Last week, we discussed snoring and how the phenomenon occurs. We also focused on how snoring is often more than it may seem, indicating a disorder known as obstructive sleep apnea (OSA). The term, “apnea,” is Greek, and loosely translated as the cessation of breathing. Many patients are driven to seek a medical diagnosis and treatment by their annoyed sleeping partners, but while the snoring patterns associated with OSA are loud, they don’t usually wake the patient from consciousness. If you sleep alone while OSA robs you of the deep rest you need, then you may experience a wide range of symptoms before realizing that something is wrong.
Different Kinds of Sleep Apnea
There are two major kinds of sleep apnea, both of which involve a patient who periodically stops breathing while asleep. Central sleep apnea occurs when the muscles that control your breathing stop contracting, often due to a nerve-signal failure. Obstructive sleep apnea describes the blocking of your airway by abnormal tissues that collapse when you sleep. After several moments, sometimes more than a minute, your brain panics, waking your body to start breathing again.
Other Signs, Besides Snoring
OSA snoring is unique in that it follows a repetitive pattern. Snoring grows louder as the tissue block more of your airway, reaching extreme levels before suddenly stopping as your airway completely closes. When your body wakes again, it’s usually with a gasp, and the process begins again. The cycle can occur hundreds of times a night, and though you may remain unaware of it, OSA can stop your mind and body from entering the deep levels of sleep they need to rest and rejuvenate. In time, you may experience signs of sleep deprivation, including;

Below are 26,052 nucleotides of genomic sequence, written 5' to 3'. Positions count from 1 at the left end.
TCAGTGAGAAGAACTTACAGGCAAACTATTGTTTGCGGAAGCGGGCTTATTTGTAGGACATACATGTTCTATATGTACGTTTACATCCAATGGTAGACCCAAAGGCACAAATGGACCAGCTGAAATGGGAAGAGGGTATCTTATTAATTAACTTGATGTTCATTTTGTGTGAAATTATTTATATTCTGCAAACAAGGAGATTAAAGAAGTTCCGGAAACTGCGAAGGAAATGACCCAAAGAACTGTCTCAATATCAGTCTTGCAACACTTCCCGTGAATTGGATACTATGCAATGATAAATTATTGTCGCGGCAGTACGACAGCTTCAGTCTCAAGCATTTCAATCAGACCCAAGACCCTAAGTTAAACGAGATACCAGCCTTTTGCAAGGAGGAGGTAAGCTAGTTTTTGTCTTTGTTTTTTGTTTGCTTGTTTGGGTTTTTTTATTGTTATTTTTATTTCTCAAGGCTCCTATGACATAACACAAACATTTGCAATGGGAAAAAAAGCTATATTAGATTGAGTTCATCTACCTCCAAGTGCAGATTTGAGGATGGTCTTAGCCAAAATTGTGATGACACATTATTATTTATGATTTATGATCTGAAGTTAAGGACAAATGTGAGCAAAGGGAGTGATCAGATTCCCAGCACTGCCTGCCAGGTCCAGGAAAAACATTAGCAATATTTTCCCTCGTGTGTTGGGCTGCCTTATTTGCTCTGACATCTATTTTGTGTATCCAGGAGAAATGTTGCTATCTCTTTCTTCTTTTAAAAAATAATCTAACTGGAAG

- Excessive daytime fatigue
- Chronic headaches, especially in the morning
- Waking with a dry mouth and/or sore throat
- Difficulty paying attention and remembering
- Reduced ability to concentrate or problem-solve
- Increased irritability
If you notice any of these symptoms, but believe you’re getting a good night’s rest, then visit Dr. Wager and Dr. Evans as soon as possible to discuss the possibility of obstructive sleep apnea.
About Your Reno Dentists:
Dr. William Wager, Dr. Brian Evans, and our highly experienced team at Wager Evans Dental are devoted to our patients and their families, and dedicated to providing first-rate dental care in a comfortable, inviting environment. Located in Reno, we proudly welcome residents from Spanish Springs, Sparks, Incline Village, Dayton, Fernley, and all surrounding communities. To schedule a consultation or your next dental appointment, visit our office, or contact us today by calling (775) 829-7700.